The Royal Drawing School show opened recently, and I’ve been going to the show for the last 3 years ever since Printmaker Samuel Heath, currently finishing an MA in Printmaking took me. I wasn’t aware it existed, and I think it is so important something like it exists because it means creatives and artists can solely focus on expanding that part of their practice and visual code. The intensity of it as a course is perhaps daunting but exciting to see in the final show at the end of the year. I have followed the work of some of these creatives before they embarked with the Drawing Year, so it was really exciting to see how their work had developed.
This year’s cohort is one I’ve followed the practice of online as well as seeing in the flesh and its always exciting to see that distance from digital to physical space. When you see a tiny piece of work in a box on the likes of Instagram it can alter the experience. As someone who has graduated from a BA Drawing degree I was engaged to see how different creatives use line, mark making, tone and application to surface within their work.
The work of Mary Herbert is one I discovered on Instagram and it is her application to surface with colour that I find so evocative. She is able to create dramatic scenes that evoke drama and calmness upon the page. The scale of her work is intimate, and it works because of how she confidently utilises the drawing materials and letting them lead within her drawing process. She combines fluid and sensitive marks that organically dance around the surface and onto the paper. Her ink studies of trees and landscapes hint at a poignancy in the landscape and it’s the spaces in between each fragment of a branch where the light comes through that drew me in. I am always interested in how artists engage with their natural surroundings and capture the chaos of it in the simplicity of a silhouettes and a mark.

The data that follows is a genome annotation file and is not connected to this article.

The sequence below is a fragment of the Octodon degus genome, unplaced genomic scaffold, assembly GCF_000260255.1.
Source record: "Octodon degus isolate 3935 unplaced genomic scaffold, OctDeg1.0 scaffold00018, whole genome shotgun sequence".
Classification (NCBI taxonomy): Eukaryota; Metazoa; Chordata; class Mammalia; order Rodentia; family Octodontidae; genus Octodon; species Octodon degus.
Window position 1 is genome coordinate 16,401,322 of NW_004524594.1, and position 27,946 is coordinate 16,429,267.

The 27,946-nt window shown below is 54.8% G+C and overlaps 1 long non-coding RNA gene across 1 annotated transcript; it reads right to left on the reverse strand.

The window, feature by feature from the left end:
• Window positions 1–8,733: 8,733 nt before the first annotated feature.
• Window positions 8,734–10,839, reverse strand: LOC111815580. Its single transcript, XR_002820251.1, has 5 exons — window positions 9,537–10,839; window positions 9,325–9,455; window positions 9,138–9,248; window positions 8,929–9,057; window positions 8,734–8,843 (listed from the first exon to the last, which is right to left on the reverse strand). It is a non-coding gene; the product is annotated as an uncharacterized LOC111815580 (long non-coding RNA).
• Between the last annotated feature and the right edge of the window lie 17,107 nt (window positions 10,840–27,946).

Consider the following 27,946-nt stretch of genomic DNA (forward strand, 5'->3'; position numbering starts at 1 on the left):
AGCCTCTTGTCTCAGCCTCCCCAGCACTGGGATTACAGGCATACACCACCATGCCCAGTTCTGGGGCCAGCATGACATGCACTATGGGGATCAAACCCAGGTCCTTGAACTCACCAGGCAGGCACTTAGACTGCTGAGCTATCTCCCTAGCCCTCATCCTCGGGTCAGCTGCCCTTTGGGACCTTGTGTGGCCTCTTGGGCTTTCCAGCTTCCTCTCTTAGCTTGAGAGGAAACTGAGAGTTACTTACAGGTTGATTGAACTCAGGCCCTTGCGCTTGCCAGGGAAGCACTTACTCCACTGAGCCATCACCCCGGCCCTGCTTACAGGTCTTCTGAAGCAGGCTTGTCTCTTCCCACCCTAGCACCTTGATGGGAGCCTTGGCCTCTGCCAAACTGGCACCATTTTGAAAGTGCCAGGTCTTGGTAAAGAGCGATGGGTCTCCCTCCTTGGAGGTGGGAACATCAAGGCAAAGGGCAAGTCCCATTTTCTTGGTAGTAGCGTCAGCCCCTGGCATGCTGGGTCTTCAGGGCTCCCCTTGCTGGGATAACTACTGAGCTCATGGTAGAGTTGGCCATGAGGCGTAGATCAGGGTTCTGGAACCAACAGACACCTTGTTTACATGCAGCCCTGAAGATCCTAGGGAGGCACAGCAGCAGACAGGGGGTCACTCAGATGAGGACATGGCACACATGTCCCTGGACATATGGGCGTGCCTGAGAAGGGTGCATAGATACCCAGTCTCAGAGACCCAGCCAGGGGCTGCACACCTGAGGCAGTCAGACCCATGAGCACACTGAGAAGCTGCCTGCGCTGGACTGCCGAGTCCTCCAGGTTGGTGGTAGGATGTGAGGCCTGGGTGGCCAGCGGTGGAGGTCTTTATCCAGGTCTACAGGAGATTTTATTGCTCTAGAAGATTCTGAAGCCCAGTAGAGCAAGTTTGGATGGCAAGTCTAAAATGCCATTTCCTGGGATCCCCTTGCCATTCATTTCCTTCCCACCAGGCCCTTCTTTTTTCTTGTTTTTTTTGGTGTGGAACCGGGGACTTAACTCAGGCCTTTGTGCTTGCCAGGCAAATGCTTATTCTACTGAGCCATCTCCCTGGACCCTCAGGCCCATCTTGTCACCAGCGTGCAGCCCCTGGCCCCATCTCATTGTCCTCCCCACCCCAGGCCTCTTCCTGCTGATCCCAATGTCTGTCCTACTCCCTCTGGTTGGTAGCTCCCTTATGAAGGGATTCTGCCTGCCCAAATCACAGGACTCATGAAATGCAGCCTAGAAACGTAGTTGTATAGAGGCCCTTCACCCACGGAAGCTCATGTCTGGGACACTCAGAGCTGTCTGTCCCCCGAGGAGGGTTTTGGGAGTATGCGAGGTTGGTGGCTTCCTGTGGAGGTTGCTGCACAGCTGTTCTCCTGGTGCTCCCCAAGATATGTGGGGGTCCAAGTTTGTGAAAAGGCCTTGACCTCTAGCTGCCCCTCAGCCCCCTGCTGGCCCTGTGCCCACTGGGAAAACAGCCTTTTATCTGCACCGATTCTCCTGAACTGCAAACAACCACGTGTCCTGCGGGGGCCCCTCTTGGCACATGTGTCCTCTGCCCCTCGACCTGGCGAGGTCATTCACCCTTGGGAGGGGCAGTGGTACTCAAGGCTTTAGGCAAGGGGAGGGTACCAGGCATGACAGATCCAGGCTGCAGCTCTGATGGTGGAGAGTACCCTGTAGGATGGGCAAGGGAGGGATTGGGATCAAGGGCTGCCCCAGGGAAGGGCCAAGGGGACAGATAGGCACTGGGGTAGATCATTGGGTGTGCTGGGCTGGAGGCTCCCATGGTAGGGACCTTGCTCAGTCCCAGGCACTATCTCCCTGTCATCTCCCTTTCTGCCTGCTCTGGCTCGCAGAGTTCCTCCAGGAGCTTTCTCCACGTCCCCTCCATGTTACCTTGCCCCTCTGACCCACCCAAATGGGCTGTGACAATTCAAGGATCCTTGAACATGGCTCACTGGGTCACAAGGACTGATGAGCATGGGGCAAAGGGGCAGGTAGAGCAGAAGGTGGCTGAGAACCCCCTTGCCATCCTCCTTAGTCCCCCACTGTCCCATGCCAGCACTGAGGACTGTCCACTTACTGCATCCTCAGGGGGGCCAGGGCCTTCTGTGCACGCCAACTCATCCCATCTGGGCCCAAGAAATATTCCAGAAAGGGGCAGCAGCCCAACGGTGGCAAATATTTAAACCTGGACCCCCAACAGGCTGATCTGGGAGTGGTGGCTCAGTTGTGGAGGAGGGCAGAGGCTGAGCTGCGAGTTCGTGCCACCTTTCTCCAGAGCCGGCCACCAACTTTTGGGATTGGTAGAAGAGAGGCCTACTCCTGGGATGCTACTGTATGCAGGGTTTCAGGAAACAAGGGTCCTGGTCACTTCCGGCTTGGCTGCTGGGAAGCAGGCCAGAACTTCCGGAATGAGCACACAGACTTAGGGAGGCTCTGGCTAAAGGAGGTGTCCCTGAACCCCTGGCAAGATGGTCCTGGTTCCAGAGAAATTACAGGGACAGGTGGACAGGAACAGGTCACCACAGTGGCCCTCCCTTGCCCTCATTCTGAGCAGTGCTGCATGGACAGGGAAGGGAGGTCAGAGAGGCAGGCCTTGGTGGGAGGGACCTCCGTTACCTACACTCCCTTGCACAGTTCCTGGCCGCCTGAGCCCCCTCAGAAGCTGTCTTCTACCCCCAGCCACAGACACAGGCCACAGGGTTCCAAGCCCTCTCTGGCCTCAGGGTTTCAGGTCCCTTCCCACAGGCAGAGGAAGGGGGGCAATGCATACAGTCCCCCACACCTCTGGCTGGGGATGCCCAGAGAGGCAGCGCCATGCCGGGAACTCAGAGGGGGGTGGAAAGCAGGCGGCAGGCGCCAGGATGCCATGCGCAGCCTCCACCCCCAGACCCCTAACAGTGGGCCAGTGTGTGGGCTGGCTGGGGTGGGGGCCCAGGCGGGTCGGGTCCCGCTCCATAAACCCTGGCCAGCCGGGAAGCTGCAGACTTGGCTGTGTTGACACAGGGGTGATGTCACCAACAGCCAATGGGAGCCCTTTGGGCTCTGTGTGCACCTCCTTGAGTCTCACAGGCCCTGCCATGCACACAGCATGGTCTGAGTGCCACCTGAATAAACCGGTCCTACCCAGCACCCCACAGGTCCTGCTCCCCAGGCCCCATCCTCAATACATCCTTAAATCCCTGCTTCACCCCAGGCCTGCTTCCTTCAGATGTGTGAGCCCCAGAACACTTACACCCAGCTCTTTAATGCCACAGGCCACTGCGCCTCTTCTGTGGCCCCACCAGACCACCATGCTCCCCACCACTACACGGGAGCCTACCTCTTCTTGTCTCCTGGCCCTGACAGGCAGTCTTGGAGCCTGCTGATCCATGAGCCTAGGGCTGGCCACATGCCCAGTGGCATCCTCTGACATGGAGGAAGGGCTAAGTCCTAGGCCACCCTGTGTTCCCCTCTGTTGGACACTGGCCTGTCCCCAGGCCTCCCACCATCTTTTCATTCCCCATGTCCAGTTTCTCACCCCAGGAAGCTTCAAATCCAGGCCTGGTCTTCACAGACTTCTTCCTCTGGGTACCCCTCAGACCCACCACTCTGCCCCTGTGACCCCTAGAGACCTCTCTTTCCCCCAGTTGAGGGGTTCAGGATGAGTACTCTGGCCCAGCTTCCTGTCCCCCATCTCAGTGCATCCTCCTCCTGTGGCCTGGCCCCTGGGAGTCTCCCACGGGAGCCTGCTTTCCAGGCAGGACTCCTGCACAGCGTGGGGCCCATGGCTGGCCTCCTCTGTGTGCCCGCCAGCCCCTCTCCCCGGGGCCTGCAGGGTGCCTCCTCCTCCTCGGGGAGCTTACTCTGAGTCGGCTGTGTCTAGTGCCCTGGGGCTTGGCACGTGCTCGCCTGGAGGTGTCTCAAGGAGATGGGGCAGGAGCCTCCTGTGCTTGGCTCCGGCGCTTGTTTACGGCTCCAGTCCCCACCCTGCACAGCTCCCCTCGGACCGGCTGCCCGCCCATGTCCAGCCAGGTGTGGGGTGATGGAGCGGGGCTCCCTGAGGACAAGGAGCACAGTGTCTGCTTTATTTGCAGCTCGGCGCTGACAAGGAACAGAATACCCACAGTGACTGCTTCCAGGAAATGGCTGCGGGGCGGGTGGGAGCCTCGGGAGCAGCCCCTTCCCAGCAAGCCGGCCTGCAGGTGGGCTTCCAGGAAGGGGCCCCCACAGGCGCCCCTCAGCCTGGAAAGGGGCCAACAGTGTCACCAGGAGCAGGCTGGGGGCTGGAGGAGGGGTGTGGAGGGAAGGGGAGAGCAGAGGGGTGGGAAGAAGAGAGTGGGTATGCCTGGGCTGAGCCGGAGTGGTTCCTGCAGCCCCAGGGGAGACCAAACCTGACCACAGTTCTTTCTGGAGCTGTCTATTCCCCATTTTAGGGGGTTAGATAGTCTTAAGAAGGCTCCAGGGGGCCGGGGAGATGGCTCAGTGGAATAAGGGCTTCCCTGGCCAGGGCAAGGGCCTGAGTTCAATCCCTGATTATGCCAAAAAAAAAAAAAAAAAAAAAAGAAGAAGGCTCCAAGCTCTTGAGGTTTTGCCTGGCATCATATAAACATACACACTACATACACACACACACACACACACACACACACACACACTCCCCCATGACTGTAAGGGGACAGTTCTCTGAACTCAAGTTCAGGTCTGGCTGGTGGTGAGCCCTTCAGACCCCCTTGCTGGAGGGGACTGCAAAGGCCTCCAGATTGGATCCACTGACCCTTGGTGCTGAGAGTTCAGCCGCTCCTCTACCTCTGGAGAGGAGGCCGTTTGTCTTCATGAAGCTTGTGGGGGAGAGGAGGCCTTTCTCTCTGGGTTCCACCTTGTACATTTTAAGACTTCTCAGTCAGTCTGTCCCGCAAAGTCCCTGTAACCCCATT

Pastel on paper | 33 x 28 cm
Next is the work of Willa Hilditch who Kayleigh (another artist I saw the show with) first spotted because of Willa’s ability to create textures that at first glance could have been something else entirely. We were both drawn to this idea of illusion the artist creates in her work. Her mark making has a real monotype quality to it that I thought was ingenious because of how the sense of large, unassuming motion was depicted but it was actually made of up considered concise marks. Her work encourages the viewer to second guess what they are looking at. The intention to trick them and make them appreciate each layer and line, mark and gesture. The confident naïve approach to some of the artists studies really moved me because I love work that is immediate and intimate.
Card players in Pignano
Pencil on paper | 29.5 x 34.5 cm
Finally we have the work of Charlotte Ager who I first came across in her degree show in 2017. There is a motif within Charlotte's work that comes across in the majority of her work, a deep emotion where she is able to articulate hidden moments and elevate the mundane intricacies of the everyday. There is a huge drive with how she documents the world around her and this comes across in the sheer quality of her visual code and line. Her narratives dance from page to page and she has a way of making line pure so that each component stands in isolation but works in harmony with the other. She is humble and genuine in her approach to drawing and I'm excited to see where her work goes this year. Her work is organic and refreshing.
Sun Suspended Between 2 Lakes
Ink, watercolour, pastel and gouache on paper | 37 x 28 cm
The 2018 Drawing Year show finishes on the 19th and you can catch it on its last day tomorrow in Shoreditch, Charlotte Road, London.
**All images on this blog post belong to the artists mentioned**